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Rebel Groups Vie For Power In Mali


It's ALL THINGS CONSIDERED from NPR News. I'm Audie Cornish.

In the West African nation of Mali today, northern rebels declared their independence. But that announcement was quickly followed by worldwide condemnation. The United States, France, and some of Mali's neighbors rejected the bid of secession.

NPR's Ofeibea Quist-Arcton has the story from the capital of Mali, Bamako.

OFEIBEA QUIST-ARCTON, BYLINE: Malians woke this morning to the news that nomadic Tuareg rebels have formally proclaimed independence. This comes after the Sahara Desert rebels seized control of strategic towns in the north. They have capitalized on the power vacuum here in Bamako, after last month's coup.

Rebel spokesman Moussa Ag Assarid says a 50-year-old dream of a Tuareg homeland, called Azawad, has been achieved.

MOUSSA AG ASSARID: We want to live in peace - peace and freedom in our country.

QUIST-ARCTON: The rebel Azawad National Liberation Movement and its Islamist allies, who want Sharia law imposed in Mali, are cementing their military advances. Responding to criticism from the African Union and others, the rebel spokesman has this warning.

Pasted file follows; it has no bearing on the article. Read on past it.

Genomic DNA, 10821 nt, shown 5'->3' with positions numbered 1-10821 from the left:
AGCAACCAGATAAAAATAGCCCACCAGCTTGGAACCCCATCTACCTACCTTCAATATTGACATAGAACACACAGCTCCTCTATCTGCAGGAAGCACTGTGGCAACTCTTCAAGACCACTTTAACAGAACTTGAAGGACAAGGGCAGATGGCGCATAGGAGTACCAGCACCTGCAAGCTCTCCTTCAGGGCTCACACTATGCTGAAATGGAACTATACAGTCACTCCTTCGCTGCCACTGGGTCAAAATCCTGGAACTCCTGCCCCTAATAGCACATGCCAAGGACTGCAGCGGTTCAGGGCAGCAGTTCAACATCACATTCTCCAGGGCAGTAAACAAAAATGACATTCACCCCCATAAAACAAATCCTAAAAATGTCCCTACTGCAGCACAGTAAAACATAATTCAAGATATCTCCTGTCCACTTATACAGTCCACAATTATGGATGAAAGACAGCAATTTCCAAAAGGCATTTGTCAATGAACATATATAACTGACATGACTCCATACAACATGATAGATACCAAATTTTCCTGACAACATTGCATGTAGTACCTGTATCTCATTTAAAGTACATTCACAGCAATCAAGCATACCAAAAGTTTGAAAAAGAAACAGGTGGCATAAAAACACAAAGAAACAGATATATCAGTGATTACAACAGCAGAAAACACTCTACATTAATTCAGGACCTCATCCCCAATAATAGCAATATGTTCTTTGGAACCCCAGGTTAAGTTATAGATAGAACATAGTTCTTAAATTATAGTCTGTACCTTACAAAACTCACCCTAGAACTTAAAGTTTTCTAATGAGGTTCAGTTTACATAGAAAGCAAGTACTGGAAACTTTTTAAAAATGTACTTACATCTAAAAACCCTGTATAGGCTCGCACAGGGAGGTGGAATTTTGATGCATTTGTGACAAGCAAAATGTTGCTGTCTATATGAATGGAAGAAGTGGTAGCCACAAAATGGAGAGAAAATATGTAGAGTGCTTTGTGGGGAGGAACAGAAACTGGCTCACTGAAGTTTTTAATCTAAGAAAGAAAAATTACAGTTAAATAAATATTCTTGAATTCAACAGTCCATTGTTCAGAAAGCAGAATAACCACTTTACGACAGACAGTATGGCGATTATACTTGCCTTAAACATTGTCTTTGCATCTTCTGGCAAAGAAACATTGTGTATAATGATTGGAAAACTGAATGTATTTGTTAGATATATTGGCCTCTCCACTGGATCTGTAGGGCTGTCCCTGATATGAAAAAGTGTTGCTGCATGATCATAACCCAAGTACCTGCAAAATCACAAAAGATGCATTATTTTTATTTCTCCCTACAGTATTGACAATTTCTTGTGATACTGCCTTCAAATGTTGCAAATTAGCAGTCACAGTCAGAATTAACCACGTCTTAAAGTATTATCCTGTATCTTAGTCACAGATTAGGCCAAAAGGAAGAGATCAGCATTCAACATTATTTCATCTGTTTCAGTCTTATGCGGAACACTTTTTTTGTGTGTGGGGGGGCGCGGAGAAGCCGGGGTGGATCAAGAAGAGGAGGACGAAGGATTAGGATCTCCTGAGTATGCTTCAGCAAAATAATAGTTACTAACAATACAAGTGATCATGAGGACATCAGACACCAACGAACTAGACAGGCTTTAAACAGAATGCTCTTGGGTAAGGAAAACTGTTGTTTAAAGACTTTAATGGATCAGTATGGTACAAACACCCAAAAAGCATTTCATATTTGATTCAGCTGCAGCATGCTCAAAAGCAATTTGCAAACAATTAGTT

ASSARID: We say African Union, European Union - if they want to fight al-Qaida, we are ready. But if they want to fight in our territorial, in Azawad, that's a problem.

QUIST-ARCTON: Non-Tuareg youths, like Mohamed Dicko, who also come from northern Mali are furious. They say the north does not belong to the Tuaregs.

MOHAMED DICKO: If the Tuareg think that the north is their territory, it's not acceptable. Azawad doesn't exist and Azawad will never exist.

QUIST-ARCTON: There's been no word on the secession announcement by Mali's new military junta.

Ofeibea Quist-Arcton, NPR News, Bamako. Transcript provided by NPR, Copyright NPR.

Ofeibea Quist-Arcton is an award-winning broadcaster from Ghana and is NPR's Africa Correspondent. She describes herself as a "jobbing journalist"—who's often on the hoof, reporting from somewhere.